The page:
Making sense of numbers and words: Statistical methods

Peter Grimbeek

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On getting it right or wrong

A working assumption is that any data analytic work is done without errors. This is a trifle hopeful, and instead Murphy's law prevails. That is, anything that can go wrong will go wrong.

Checks and balances commonly in place include examining the data diagnostically to ensure that values are not out of range or drastically non-normally distributed. A rationale for doing the above is that results obtained with dodgy data are not worth reporting and should be avoided. If after doing the above, univariate and multivariate analyses are repeated a couple of times, this helps to ensure that outcomes are reliable (reproducible).

However, occasionally (more than once is too often here), the reported outcomes on subsequent examination turn out to be incorrect.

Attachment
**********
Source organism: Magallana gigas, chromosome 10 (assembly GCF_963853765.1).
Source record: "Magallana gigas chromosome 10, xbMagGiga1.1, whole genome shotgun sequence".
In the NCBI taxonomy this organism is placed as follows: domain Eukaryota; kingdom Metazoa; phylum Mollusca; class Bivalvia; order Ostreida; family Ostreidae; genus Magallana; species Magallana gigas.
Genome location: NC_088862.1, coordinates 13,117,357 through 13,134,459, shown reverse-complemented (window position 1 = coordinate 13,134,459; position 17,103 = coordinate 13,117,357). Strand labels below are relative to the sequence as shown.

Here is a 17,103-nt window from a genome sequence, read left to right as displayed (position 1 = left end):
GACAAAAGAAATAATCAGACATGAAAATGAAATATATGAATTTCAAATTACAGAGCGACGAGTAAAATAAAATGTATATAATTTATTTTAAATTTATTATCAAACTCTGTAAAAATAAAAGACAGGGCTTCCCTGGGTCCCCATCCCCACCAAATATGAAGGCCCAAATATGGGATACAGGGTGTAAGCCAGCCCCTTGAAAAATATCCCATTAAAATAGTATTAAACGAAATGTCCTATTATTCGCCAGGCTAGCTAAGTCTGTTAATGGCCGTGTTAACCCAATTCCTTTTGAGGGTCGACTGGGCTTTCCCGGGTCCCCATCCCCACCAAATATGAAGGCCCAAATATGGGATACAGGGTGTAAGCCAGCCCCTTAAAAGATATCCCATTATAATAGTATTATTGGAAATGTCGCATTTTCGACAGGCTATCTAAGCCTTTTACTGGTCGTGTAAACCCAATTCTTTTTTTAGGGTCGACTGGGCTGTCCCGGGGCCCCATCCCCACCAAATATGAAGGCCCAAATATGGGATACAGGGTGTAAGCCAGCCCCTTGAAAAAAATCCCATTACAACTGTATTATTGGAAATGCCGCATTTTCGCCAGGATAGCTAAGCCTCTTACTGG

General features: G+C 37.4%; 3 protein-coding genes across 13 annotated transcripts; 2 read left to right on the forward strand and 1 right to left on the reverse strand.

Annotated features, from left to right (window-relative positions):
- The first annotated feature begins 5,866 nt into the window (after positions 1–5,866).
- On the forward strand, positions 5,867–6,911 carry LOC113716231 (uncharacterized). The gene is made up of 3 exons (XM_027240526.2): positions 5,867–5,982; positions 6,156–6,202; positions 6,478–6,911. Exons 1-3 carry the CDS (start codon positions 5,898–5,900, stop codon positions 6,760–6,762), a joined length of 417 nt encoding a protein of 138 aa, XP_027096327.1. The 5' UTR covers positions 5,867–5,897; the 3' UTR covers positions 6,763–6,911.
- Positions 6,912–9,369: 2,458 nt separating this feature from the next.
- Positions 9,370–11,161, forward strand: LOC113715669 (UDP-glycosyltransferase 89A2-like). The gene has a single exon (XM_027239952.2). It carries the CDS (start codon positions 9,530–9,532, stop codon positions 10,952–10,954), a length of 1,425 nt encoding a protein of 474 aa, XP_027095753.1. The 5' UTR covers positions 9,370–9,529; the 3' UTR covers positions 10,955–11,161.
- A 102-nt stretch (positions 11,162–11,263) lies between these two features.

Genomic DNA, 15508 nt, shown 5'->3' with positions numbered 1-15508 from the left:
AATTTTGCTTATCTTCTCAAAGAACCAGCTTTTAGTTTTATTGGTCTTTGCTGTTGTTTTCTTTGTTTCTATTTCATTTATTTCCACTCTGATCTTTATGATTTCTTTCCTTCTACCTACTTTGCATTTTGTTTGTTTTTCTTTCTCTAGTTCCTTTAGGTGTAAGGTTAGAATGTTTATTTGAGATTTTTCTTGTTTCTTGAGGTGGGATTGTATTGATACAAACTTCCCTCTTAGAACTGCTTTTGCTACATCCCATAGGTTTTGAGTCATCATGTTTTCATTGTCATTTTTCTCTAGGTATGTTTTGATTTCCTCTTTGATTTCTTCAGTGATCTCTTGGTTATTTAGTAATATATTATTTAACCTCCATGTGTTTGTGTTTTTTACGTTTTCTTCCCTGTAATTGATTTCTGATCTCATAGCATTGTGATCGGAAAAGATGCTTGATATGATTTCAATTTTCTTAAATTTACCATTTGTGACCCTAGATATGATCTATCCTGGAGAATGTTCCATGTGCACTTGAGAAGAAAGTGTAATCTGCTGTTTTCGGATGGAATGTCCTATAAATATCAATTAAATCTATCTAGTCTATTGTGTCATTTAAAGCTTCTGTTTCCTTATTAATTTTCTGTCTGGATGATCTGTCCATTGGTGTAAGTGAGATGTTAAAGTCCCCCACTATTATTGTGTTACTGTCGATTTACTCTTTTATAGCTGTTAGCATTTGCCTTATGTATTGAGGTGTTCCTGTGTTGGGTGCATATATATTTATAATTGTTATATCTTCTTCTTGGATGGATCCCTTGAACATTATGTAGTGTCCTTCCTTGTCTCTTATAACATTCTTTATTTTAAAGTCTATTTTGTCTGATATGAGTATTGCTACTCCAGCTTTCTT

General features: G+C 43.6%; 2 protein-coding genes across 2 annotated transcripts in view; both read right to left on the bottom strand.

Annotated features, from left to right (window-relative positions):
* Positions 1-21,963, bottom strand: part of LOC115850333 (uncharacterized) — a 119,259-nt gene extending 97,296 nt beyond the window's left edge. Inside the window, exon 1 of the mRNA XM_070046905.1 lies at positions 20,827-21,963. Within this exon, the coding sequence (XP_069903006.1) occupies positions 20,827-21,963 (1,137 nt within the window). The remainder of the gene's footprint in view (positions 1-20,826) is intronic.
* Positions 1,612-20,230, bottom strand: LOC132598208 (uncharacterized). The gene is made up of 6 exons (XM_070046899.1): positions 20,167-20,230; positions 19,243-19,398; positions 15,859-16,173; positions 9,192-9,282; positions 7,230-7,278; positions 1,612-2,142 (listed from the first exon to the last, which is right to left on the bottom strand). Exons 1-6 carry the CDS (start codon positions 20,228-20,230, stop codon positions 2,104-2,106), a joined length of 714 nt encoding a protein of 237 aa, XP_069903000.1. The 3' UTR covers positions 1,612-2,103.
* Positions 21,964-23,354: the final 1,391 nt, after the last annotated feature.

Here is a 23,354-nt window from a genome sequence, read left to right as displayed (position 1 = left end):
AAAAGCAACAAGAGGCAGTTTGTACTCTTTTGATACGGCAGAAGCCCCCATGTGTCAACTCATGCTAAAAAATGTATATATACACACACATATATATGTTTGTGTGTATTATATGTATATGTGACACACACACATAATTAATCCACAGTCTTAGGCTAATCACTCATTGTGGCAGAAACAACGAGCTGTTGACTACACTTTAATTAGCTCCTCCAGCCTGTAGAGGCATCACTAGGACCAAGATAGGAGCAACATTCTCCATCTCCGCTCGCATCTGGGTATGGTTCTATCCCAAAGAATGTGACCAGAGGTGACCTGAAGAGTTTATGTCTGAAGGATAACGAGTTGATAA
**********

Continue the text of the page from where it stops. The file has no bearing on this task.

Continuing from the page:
On one memorable occasion, I failed to notice the many occurrences of zeros as a response option in data used to examine the effect of a specific treatment. The effect of the treatment appeared to be statistically significant, an appearance that dissolved when the zeros were more properly treated as missing data.

On another occasion, AMOS was used to examine the plausibility of a model that incorporated a subset of interrelated variables. After incorporating the outcomes into a journal paper, and at the point of making editorially requested changes, I redid the analysis only to find the outcomes quite different. In fact, two of the variable labels had been swapped with the effect that associations were significant but not as reported.